Debtors’ prison 2.0: More people getting thrown in jail for being too poor to pay fines | MSNBC

It used to be that debts were enforced with the threat of imprisonment. If you took out a loan and you couldn’t afford to pay it back, then you would be arrested and thrown in jail. But now—in the United States, at least—debtors’ prisons are supposed to be a thing of the past, a relic from a more barbaric era.

“For the most part, the US outlawed debtors’ prisons before the Civil War,” said guest host Ezra Klein on Tuesday’s episode of The Rachel Maddow Show.

And yet. “In this country, we are still throwing people into prison for owing money and not paying it back. And here’s the really perverse part: they owe the money to us.”

According to a Tuesday New York Times article, an increasing number of cash-strapped American cities are punishing minor legal infractions with fees as a way of adding a little extra money to their coffers. And because they don’t have the resources to adequately fund their courts and prisons, these same cities wind up recruiting for-profit corporations to mete out punishment. Times reporter Ethan Bronner writes that some of those companies, notably one called Judicial Corrections Services, “charge public authorities nothing and make their money by adding fees onto the bills of the defendants.”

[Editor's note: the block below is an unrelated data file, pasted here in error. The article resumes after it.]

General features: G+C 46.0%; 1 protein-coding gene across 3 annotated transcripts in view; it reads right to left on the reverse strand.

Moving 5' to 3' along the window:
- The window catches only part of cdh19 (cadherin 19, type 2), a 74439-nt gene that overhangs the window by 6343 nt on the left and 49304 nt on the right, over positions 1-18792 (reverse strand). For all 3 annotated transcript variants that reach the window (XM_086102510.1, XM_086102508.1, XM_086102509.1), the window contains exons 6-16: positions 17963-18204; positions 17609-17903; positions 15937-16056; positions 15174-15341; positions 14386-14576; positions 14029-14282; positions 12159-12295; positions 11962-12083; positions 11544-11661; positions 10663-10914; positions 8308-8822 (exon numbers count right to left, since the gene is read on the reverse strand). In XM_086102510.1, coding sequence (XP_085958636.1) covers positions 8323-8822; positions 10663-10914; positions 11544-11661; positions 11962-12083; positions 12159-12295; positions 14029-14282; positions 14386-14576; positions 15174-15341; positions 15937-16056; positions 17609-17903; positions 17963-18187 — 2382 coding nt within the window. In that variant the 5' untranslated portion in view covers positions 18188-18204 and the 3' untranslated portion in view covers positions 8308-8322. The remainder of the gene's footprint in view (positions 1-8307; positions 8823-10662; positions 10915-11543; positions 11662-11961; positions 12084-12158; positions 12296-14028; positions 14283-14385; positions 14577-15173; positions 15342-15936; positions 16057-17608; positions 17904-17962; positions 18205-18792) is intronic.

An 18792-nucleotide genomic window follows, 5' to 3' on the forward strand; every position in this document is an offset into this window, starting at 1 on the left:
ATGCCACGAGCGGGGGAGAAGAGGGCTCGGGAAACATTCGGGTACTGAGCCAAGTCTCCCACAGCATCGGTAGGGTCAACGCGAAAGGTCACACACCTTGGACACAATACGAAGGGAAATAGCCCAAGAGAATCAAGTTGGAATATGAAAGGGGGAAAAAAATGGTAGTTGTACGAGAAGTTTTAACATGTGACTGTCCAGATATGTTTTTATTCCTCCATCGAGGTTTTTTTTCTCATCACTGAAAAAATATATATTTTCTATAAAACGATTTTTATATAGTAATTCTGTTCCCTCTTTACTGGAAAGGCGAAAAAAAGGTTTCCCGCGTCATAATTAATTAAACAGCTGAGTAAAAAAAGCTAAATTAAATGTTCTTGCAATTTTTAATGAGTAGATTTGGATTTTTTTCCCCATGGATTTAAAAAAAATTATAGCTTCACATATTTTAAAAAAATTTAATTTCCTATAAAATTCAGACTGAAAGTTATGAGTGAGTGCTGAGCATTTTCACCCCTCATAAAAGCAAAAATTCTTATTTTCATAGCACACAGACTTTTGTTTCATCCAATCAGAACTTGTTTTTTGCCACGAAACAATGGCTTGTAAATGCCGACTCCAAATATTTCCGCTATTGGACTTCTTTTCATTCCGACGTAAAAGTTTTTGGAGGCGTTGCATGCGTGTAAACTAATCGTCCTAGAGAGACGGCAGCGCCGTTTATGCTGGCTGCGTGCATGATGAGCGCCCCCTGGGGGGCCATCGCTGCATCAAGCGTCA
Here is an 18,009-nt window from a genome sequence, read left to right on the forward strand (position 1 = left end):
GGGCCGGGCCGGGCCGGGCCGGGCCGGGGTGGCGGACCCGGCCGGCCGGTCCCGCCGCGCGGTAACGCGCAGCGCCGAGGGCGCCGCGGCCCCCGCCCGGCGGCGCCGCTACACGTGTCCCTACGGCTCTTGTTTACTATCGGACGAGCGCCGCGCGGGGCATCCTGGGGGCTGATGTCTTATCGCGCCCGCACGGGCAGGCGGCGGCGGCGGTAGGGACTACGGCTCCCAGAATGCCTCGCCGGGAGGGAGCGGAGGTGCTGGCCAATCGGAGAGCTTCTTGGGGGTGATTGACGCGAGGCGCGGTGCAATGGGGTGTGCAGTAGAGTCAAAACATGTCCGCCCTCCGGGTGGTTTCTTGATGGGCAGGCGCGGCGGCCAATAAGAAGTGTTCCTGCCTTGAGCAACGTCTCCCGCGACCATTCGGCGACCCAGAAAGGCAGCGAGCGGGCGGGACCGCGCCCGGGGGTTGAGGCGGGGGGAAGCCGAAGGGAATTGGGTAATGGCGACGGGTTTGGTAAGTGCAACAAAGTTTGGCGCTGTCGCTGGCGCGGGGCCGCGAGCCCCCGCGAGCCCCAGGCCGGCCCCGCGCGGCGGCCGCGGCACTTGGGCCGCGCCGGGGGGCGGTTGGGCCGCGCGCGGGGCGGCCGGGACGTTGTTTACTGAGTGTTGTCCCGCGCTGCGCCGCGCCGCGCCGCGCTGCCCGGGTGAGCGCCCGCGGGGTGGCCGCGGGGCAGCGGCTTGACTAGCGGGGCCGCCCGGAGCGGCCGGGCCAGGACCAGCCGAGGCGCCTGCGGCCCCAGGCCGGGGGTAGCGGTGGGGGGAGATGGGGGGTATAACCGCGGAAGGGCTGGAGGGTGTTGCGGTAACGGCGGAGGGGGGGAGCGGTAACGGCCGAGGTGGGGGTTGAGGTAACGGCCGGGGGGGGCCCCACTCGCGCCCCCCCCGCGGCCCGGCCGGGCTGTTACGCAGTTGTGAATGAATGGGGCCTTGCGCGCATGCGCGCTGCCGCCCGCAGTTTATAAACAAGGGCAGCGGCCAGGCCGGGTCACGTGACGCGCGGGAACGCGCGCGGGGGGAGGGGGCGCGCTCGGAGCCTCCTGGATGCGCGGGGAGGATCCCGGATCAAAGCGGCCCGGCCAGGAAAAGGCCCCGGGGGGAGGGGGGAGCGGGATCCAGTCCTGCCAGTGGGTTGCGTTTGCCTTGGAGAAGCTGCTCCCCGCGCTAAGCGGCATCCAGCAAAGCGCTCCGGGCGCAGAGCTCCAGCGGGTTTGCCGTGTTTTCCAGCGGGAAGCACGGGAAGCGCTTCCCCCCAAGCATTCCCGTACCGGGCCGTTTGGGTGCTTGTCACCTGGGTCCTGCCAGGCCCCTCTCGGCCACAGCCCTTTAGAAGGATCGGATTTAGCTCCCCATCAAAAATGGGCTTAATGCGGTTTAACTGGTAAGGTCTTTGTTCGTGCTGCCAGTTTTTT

The results are staggering: one man mentioned in the article, Richard Garrett, “has spent a total of 24 months in jail and owes $10,000, all for traffic and license violations that began a decade ago…”

2 thoughts on “Debtors’ prison 2.0: More people getting thrown in jail for being too poor to pay fines | MSNBC

  1. No Kool-Aid Zone 07/08/2012 / 5:47 PM

    It may be a cross between the civil and criminal domain, but just having judgements against you does not preclude an individual from gaining more debt. It also does not actually mean that they will pay the judgement. Since a good portion of crime is non-violent, maybe debtors prison can be combined with a white collar type of prison where the amount of time is proportional to the debt that is owed. Why put otherwise non-violet offenders at the mercy of a screwed up prison system, let them work it off in an environment in which they do not have to wear their soap around their necks.


  2. Webeers 07/10/2012 / 1:43 PM

    “an increasing number of cash-strapped American cities” are doing this. Yet no one asks why they are so cash strapped. They spend more then they have. They buy votes with handouts. They make promises they cannot keep. They grow and never cut back. Same thing happened in the great depression. Cities and Municiple governments did not cut back but continuely tried to strangle their “subjects” for money. Government is cancer.


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